The production team infuse Luke Cage with an authentic Harlem aesthetic, but they also understand that the power of superhero stories is rooted in iconography and symbolism. The version of Harlem created in the first season of Luke Cage and developed in the second season is very much a point of intersection between the real world and the more stylised realm of comic book superheroics.

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Netflix and Marvel’s Luke Cage – Season 2 (Review)

The second season of Luke Cage is a fascinating piece of work.

It is far more cohesive than the first season when taken as a whole, and harks back to the sturdy consistency of earlier seasons like the first seasons of Daredevil and Jessica Jones. It is a show with a very clear idea of what it is trying to do and say, and with a much stronger sense of structure than its stablemates like Iron Fist, The Defenders and The Punisher. It also avoids the surplus of ambitions and lack of structure that undercut the second seasons of Daredevil and Jessica Jones.

It is fair to describe Luke Cage as the first Marvel Netflix series to tangibly improve in the transition from its first season to its second season, to learn from some of the mistakes that the production made in their initial thirteen episodes and to render a more satisfying and cohesive whole. Indeed, there’s a reasonable argument to be made that the second season of Luke Cage does what a lot of really great sequels should do, in that it deepens the themes of the original while also refining what works and expelling what doesn’t.

This is not to say that the second season of Luke Cage is perfect. The season suffers from the now-familiar “Netflix bloat”, the sense that the writers are effectively padding the series to reach a preordained episode count that is tied to outdated notions of what television is or should be. There is no reason for the second season of Luke Cage to be a loose thirteen episodes, when it could easily work as a tighter eight. There are points in the season where the show enters a conscious holding pattern, like a song that keeps looping its bridge to stall before the crescendo.

However, even allowing for these problems, there is a sense that the production team are trying to find a way to make these thirteen episodes work. There are several points in the season in which the show allows its characters room to breath in sequences that could have been shortened or rendered more efficient, allowing the audience to spend extended amount of time with these individuals between the big dramatic beats to capture a sense of humanity that might be lost in a tighter or more efficient version of the series.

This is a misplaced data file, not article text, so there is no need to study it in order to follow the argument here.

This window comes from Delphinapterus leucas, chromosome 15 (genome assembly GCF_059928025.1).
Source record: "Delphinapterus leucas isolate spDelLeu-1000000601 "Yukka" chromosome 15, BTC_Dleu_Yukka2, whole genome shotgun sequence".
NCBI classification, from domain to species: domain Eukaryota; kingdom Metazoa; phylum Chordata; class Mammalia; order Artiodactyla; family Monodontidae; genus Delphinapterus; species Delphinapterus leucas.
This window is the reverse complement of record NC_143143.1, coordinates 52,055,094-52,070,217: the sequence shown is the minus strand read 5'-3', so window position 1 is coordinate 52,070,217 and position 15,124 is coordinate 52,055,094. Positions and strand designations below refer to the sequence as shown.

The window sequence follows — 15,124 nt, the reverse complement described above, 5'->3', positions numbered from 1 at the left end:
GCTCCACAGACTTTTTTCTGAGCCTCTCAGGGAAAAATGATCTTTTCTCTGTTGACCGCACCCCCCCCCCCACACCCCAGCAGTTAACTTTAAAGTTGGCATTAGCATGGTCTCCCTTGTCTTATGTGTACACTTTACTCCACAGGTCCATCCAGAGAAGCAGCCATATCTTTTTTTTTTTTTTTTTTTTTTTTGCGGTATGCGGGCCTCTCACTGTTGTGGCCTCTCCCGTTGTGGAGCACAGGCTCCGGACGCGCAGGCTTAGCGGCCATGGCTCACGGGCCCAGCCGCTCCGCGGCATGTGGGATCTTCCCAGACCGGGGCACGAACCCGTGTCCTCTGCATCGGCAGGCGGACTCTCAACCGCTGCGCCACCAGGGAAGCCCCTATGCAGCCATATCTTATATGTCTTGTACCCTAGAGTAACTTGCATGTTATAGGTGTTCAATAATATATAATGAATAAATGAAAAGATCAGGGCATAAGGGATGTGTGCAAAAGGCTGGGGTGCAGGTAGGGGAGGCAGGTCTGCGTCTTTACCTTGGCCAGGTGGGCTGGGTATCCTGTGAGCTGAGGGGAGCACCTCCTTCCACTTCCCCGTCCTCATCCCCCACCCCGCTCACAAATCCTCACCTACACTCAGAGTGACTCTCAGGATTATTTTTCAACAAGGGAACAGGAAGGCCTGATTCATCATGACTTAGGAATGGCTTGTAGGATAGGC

The second season of Luke Cage is a fascinating and engaging piece of work, even if it suffers a bit in terms of padding and pacing. Nevertheless, it represents a significant improvement on most of the recent collaborations between Netflix and Marvel Studios, having a strong sense of identity that was sorely lacking from most of the material produced since the end of its first season.

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The Defenders – Worst Behaviour (Review)

One of the big issues with The Defenders is that it works a lot better as a weird cross-cutting fusion of four different television series than it does as a single cohesive narrative.

The H Word and Mean Right Hook feature a few small crossover between primary and supporting characters; Foggy and Luke, Misty and Jessica, a fight between Luke and Danny, a quick tease of Matt and Jessica. Otherwise, the four lead characters seem to operate in isolation from one another, continuing threads and themes from their own shows, even as they inch closer and closer together. Worst Behaviour and Royal Dragon finally bring the big four characters together, while still trading on the incongruity of this team-up.

Privileged information.

This tension provides the first half of The Defenders with a compelling narrative hook, an interesting set of internal conflicts between various genres and styles and conventions. In contrast, a lot of this tension evaporates in the second half of the season, as The Defenders figures out exactly what it wants to be in Take Shelter and Ashes, Ashes, before devolving into a familiar and distracting chaos with Fish in the Jailhouse and The Defenders. The first half of the season is compelling, because it seems to be about more than wave-after-wave of generic ninja.

As the team begins to cohere in Worst Behaviour, worlds begin to collide. There is something sublime and ridiculous, as the audience comes to realise that a blind vigilante might coexist alongside a super-strong alcoholic private investigator, a bulletproof social crusader and a billionaire martial arts expert. It is weird, wonderful and jarring. The Defenders manages an interesting frisson in Worst Behaviour.

Lift off.

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The Defenders – The H Word (Review)

It’s a hell of a town.